"Going Public With the Gospel: Reviving Evangelistic Proclamation" by Lon Allison, Mark Anderson
3 out of 5 stars
This book makes many wonderful points, and at times is very exciting to read. The authors make very good points about many things concerning the gospel, prayer, discipleship, etc. The exhortation to take the gospel public is very strong, and I don't think many could have it put it much better. There is also a brief history of the public proclomation of the gospel that is a nice feature to the book that makes everything more well rounded.
However, the book has some horriable short-comings. One thinks that this book is leading up to an encouragement to go do some old-fashioned street-corner soap-box preaching. However, about half way through the rug is pulled right out from underneath you, and the rest of the book for the most part, turns into plugging/advertising various Mass-Evangelism Organizations and preachers. Instead of being remotely practical, the book essentially turns into a big book on holding Crusade-Style-Evangelism, where one is pulling Billy Graham style events involving an all star cast of performers: staff/directors/cordinators, muscians, artists, volunteers who do ushering, counseling at the altar calls, and follow-up, etc. In this book, the author states 45% of any such event will be prep work, 45% follow-up, and only about 10% proclamation of the gospel. In all that time of prep-work of negotiating with various churches to help you in the work, renting out baseball stadiums, printing flyers, training volunteers, etc., one could have probably preached the gospel to many more throngs of people on a street corner or through friendship evangelism.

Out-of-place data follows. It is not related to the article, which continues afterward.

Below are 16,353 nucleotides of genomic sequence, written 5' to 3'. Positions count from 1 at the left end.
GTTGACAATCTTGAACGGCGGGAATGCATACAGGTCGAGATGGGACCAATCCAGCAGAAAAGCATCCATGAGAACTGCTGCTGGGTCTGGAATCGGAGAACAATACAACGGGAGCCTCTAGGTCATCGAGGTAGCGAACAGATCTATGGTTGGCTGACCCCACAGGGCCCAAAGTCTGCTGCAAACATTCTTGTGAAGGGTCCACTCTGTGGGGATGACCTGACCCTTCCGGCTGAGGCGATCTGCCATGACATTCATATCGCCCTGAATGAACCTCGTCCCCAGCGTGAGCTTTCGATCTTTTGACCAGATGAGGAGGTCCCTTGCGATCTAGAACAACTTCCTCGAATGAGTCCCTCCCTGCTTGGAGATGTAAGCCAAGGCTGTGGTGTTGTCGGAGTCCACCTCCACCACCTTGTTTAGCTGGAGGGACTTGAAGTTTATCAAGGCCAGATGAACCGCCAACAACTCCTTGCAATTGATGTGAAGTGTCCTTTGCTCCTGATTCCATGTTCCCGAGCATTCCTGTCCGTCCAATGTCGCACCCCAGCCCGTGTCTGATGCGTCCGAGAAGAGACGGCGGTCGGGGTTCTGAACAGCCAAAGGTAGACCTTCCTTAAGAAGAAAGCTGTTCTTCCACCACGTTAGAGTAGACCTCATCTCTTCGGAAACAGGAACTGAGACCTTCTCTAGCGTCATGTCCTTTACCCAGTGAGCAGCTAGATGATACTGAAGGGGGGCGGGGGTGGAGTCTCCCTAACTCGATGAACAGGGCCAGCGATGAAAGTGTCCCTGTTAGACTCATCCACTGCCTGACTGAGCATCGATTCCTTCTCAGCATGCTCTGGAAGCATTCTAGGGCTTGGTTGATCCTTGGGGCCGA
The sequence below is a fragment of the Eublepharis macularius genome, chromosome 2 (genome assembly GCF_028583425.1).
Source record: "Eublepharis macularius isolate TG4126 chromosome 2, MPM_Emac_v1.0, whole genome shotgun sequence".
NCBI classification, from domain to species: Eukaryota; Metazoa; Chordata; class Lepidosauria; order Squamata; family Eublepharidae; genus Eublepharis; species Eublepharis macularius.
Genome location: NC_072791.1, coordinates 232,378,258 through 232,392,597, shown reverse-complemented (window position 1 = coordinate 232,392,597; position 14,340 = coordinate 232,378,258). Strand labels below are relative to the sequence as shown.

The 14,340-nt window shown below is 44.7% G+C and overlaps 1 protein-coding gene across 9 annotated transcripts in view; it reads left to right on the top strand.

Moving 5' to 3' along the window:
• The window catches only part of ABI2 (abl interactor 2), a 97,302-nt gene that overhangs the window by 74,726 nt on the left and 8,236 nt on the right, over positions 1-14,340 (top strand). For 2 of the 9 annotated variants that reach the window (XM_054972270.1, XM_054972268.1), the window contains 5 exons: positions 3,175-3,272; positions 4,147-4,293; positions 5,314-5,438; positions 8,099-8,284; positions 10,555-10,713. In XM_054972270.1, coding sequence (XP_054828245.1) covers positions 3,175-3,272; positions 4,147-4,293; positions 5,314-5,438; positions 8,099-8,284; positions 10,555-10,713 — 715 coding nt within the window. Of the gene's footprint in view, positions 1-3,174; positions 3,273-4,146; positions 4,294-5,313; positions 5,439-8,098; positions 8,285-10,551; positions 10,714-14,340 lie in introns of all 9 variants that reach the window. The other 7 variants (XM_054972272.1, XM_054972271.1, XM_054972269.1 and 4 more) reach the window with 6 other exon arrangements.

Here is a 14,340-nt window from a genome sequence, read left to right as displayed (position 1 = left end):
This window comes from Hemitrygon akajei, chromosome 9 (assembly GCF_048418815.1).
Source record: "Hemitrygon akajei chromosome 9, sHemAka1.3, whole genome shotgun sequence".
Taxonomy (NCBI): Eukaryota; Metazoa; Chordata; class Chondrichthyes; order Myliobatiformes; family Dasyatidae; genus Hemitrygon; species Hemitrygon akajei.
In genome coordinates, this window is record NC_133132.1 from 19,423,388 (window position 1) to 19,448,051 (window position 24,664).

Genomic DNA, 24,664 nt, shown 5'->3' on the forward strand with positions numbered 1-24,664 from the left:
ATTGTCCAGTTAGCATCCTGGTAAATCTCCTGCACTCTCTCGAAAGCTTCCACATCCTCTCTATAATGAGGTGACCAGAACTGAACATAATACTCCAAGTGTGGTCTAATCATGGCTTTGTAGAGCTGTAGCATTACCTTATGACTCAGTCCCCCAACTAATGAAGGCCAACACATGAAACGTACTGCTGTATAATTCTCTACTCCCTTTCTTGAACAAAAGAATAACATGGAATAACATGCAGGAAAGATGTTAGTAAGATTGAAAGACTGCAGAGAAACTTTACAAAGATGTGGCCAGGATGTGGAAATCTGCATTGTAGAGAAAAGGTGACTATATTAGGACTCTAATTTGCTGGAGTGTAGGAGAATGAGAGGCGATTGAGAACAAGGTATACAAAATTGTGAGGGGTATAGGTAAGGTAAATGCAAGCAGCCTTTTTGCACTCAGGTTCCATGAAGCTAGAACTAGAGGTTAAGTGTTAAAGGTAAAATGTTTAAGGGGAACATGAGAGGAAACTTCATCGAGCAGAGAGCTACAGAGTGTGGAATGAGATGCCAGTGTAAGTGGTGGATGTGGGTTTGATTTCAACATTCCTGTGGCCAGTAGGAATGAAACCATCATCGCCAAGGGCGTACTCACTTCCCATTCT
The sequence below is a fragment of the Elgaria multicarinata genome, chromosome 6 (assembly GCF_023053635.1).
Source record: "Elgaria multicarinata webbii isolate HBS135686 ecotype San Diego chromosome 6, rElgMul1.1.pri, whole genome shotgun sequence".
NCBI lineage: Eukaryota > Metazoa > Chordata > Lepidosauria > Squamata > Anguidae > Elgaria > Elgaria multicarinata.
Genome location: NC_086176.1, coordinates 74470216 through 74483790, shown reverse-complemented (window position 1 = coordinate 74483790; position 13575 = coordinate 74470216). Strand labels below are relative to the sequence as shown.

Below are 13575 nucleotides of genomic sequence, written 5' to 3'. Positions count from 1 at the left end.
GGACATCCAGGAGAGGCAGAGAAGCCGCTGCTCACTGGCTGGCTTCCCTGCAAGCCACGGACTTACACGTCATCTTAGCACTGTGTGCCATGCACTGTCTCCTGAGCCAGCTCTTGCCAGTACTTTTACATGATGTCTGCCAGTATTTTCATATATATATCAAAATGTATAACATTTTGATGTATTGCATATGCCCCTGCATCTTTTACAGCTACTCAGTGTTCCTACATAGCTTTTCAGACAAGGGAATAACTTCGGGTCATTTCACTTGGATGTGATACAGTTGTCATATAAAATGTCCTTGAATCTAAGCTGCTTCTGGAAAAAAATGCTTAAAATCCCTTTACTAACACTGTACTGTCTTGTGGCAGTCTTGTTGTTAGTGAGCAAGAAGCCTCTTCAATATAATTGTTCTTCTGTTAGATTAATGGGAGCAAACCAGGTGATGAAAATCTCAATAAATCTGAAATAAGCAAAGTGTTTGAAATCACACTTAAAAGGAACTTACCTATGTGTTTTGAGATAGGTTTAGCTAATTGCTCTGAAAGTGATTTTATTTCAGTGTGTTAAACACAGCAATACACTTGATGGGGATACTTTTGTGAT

Granted, I must show much respect for the author exhorting preachers to give strong messages that don't get folks trapped into easy-belivism, and reminds us at the same time that we must demonstrate the gospel in the supernatural, as well as compassion ministries.
Sadly, this book just isn't very practical. One can glean many things from this book, but I think it's focus is off. The authors seem to have lost touch of the real world to some degree, as they have forgotten to come down from the mountain top of mega-churches where they have ministered much of their lives and mass-crusades, where most churches simply do not have the option of doing 95% of what is suggested in this book. (they even bring in the mega-church's bad vocubular of meeting things like 'felt needs' and 'being relevant'; Get some books by Philip Kenneson and Os Guiness which nicely show the errors of mega-church thought.)
I still would recommend you read this book.